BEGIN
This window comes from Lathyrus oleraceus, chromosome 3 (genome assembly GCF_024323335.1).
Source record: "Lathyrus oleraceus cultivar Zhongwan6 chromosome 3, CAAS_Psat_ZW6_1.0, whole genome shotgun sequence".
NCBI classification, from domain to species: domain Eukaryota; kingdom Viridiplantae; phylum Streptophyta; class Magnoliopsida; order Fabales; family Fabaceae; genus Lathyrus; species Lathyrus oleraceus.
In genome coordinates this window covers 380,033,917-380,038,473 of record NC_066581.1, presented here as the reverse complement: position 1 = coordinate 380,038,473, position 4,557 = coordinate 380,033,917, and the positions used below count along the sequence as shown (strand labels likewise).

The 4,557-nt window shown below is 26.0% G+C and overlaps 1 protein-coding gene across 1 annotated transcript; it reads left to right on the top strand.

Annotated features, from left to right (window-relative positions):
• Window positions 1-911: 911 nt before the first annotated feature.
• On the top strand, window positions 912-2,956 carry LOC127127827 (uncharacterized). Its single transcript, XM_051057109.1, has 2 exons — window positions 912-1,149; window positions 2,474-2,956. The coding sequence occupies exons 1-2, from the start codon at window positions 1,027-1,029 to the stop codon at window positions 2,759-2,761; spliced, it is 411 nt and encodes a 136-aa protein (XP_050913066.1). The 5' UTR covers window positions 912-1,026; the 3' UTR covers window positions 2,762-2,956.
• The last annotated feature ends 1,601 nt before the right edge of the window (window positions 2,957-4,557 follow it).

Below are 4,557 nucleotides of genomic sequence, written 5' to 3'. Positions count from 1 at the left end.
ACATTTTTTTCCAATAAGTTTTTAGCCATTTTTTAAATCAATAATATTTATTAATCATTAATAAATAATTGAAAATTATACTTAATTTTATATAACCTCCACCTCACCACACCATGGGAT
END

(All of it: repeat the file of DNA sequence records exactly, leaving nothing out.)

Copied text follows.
This window comes from Lathyrus oleraceus, chromosome 3 (genome assembly GCF_024323335.1).
Source record: "Lathyrus oleraceus cultivar Zhongwan6 chromosome 3, CAAS_Psat_ZW6_1.0, whole genome shotgun sequence".
NCBI classification, from domain to species: domain Eukaryota; kingdom Viridiplantae; phylum Streptophyta; class Magnoliopsida; order Fabales; family Fabaceae; genus Lathyrus; species Lathyrus oleraceus.
In genome coordinates this window covers 380,033,917-380,038,473 of record NC_066581.1, presented here as the reverse complement: position 1 = coordinate 380,038,473, position 4,557 = coordinate 380,033,917, and the positions used below count along the sequence as shown (strand labels likewise).

The 4,557-nt window shown below is 26.0% G+C and overlaps 1 protein-coding gene across 1 annotated transcript; it reads left to right on the top strand.

Annotated features, from left to right (window-relative positions):
• Window positions 1-911: 911 nt before the first annotated feature.
• On the top strand, window positions 912-2,956 carry LOC127127827 (uncharacterized). Its single transcript, XM_051057109.1, has 2 exons — window positions 912-1,149; window positions 2,474-2,956. The coding sequence occupies exons 1-2, from the start codon at window positions 1,027-1,029 to the stop codon at window positions 2,759-2,761; spliced, it is 411 nt and encodes a 136-aa protein (XP_050913066.1). The 5' UTR covers window positions 912-1,026; the 3' UTR covers window positions 2,762-2,956.
• The last annotated feature ends 1,601 nt before the right edge of the window (window positions 2,957-4,557 follow it).

Below are 4,557 nucleotides of genomic sequence, written 5' to 3'. Positions count from 1 at the left end.
ACATTTTTTTCCAATAAGTTTTTAGCCATTTTTTAAATCAATAATATTTATTAATCATTAATAAATAATTGAAAATTATACTTAATTTTATATAACCTCCACCTCACCACACCATGGGAT